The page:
The 12 Posts of Playoffs : 3 Units

football, basics, playoffs, units

There are two obvious units on every football team: offense and defense. That’s because the other unit is kind of like the middle child of the family. Special teams is the unit everyone forgets about.

But each unit plays an important role – even special teams! Here’s the lowdown on each one.


Goal: To score. The quarterback gets the ball to a receiver, either by hanging it off or by passing, in an attempt to gain yardage (read about the down system here) and score points (read about scoring here).


Offensive Line (protects the quarterback, opens up lanes for running backs)

  • Left Tackle
  • Left Guard
  • Center
  • Right Guard
  • Right Tackle

Position/Skill Players (advance the ball down the field by running or receiving)

  • Running Backs
  • Tight Ends
  • Wide Receivers

Quarterback (orchestrates the offense, hands the ball off or throws it)


Goal: To score. Defenses score by taking the ball from the offense (read more about turnovers here). Their primary goal is scoring, their next goal is preventing the offense from scoring.


Defensive Line (puts pressure on the quarterback, stops running plays)

  • Defensive Tackles
  • Defensive Ends

Linebackers (defends front and mid sections of field)

Defensive Backs (Secondary) (defends back sections of field)

  • Cornerbacks
  • Safeties


Goal: To execute kicking plays effectively. Special teams is the unit on the play for all kicking plays.

Plays Involved:

  • Kickoffs (kicking off to the other team to start a new drive)
  • Punts (kicking to the other team to end your team’s drive)
  • Field Goals and Extra Points (kicking for points)

(Read more about special teams here.)

It’s wise to note that the offense and defense are comprised of players who play specifically for that unit. Special teams is mostly comprised of players who also play on other units (except for kickers – they only kick).

Ashley’s Rookie Season : False Start, Units, Field Goals, 12th Man

football, normal girls, rookie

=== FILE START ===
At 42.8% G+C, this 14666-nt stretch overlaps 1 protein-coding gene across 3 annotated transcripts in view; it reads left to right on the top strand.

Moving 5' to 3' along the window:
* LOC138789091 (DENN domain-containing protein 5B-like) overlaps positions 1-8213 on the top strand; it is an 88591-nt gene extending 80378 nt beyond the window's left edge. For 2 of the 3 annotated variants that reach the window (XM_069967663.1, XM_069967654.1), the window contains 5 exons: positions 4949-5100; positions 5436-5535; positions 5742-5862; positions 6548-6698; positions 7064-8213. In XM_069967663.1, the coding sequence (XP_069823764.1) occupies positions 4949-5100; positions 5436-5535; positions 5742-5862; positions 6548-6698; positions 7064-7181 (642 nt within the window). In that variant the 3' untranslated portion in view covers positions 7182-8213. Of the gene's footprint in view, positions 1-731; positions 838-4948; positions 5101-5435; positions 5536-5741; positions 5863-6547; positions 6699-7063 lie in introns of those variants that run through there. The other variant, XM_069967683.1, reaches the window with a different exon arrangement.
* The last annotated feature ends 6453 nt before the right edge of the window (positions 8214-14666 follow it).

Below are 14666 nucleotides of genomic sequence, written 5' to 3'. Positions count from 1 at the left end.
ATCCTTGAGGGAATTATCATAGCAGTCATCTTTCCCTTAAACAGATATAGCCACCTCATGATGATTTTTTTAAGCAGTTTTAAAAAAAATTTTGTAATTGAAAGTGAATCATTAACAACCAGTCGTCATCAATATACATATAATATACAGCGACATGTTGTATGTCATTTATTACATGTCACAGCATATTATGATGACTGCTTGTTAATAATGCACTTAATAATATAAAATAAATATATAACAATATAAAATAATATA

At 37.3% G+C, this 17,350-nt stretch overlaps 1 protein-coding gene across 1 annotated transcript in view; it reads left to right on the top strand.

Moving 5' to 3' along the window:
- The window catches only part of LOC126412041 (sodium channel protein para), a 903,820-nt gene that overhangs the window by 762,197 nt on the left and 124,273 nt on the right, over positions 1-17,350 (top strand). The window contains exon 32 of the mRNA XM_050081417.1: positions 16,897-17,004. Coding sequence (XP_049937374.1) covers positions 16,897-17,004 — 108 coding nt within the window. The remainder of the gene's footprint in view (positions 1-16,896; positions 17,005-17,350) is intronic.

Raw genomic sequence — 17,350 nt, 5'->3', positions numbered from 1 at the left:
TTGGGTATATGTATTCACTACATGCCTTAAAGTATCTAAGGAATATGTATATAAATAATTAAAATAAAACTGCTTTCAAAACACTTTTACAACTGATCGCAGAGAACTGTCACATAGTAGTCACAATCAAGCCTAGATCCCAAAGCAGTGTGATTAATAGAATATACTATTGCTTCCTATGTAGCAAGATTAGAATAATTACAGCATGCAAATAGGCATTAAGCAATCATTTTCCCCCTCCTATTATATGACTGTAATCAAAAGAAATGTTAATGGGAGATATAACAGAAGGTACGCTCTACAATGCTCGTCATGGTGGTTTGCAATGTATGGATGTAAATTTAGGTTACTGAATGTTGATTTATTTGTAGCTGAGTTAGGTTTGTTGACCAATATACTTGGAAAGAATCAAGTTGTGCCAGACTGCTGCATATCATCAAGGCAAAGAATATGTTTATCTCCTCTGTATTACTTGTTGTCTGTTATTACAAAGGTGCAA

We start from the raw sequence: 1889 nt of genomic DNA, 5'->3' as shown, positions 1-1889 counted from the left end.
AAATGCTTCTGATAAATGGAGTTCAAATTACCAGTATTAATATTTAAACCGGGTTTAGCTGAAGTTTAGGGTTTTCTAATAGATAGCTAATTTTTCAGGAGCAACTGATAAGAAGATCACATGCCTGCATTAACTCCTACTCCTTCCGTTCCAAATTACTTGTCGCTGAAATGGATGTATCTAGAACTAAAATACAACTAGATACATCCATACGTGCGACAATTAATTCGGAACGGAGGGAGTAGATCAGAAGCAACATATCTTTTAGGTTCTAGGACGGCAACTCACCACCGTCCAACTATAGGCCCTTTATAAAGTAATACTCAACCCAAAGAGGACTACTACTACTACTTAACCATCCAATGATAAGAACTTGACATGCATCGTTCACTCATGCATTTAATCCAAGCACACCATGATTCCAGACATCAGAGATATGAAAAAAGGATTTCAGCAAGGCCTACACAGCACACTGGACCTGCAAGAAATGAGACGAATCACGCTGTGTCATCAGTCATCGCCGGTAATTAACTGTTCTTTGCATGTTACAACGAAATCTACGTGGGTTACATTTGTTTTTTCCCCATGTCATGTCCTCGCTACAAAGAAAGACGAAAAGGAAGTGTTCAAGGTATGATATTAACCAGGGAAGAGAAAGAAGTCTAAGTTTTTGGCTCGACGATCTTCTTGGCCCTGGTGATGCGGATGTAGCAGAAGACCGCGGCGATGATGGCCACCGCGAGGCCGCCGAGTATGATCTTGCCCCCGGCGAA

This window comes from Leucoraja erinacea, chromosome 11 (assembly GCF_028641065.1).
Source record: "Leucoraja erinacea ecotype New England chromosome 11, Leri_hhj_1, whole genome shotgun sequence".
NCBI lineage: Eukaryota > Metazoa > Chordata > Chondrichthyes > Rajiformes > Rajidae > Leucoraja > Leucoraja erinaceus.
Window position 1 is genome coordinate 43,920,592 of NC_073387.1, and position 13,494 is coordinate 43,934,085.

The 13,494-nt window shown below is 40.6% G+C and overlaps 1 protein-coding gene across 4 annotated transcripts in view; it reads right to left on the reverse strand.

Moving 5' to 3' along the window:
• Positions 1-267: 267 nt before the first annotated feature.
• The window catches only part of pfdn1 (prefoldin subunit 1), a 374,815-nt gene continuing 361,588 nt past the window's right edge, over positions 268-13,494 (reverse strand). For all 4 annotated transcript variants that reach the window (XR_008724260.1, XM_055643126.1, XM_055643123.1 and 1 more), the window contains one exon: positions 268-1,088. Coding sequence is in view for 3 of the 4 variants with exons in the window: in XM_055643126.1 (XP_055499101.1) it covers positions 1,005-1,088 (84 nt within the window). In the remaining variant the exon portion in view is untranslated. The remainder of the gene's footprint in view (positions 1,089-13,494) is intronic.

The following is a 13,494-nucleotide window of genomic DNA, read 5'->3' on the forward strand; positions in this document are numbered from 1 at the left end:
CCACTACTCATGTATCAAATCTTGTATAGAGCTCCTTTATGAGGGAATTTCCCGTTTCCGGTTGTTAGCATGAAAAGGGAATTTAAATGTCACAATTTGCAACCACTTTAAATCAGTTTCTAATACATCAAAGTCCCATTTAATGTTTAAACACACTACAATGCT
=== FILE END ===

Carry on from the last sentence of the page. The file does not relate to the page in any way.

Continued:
Ashley is back with another great round of questions! Let’s get rolling!

Q: What does a player need to do for a false start to be called?

A: Perfect week for this question! Refer back to yesterday’s post, and be sure to print out the printable to keep handy, but the basic answer is that a false start is when anyone on the offensive line (the seven players on the line of scrimmage (starting line) for the offense) makes any sudden movement or jumps across the line prematurely before the ball has been snapped (transferred from the center to the quarterback). The opposite of a false start (which is called on the offense) is offsides (which is the same penalty but called on the defense).

(Were there enough parentheses in that answer for you? (Were there???))

Q: I know there’s offense and defense, because every sports team has that, but then football throws in this special teams thing? How many “teams” does each team have?

A: Oh, football. Always finding new ways to make life complicated.

There are 3 “teams” – called units – on each football team. There is the offense, the unit with the quarterback that tries to score points. There is the defense, the unit that is trying to stop the offense from scoring points (though their main job is to do this by scoring points themselves through interceptions, forced fumbles, safeties, etc). Then…there is special teams, the unit that gets the least respect.

Special teams is the unit that takes the field in any kicking situation. More often than not, most of the members of the special teams unit are members of the offensive or defensive unit as well. The main exceptions are the punter and kicker (or sometimes just one punter/kicker), who only has kicking responsibilities.

Q: Why would a team choose to go for a field goal instead of a touchdown?

A: It would seem like a team would always want to opt for the touchdown because it’s worth more points, right? But field goals are most often kicked on 4th down, a team’s last chance to earn a new first down. Coaches will opt for a field goal from kickable distance (anywhere from 20-50 yards, depending on the kicker) and go for the sure points rather than taking a chance on “going for it” and potentially failing and then having to turn the ball over to the other team right then and there. A good kicker has a better chance of kicking the football through the uprights from 47 yards away for 3 points than a good quarterback does of successfully throwing it into the end zone – in one try – from 47 yards away for 6 points (7 plus the point after).

The decision to kick or go for it on 4th down is all about strategy: what’s your field position, what’s the time on the clock, how badly do you need the points, and how confident are you in your kicker as opposed to your quarterback?

Q: How many players are allowed on the field at a time?

A: Eleven! You can have less if you choose (although no team would willingly choose that) but you can’t have more – if you do, it’s a 5-yard penalty.

Remember the “12th man” in Seattle? This is a term their fans usually use to describe their influence on the game; their boisterous, deafening presence is like having a 12th man on the field.

Alright, that’s a wrap for this week. Go forth in confidence, rookies!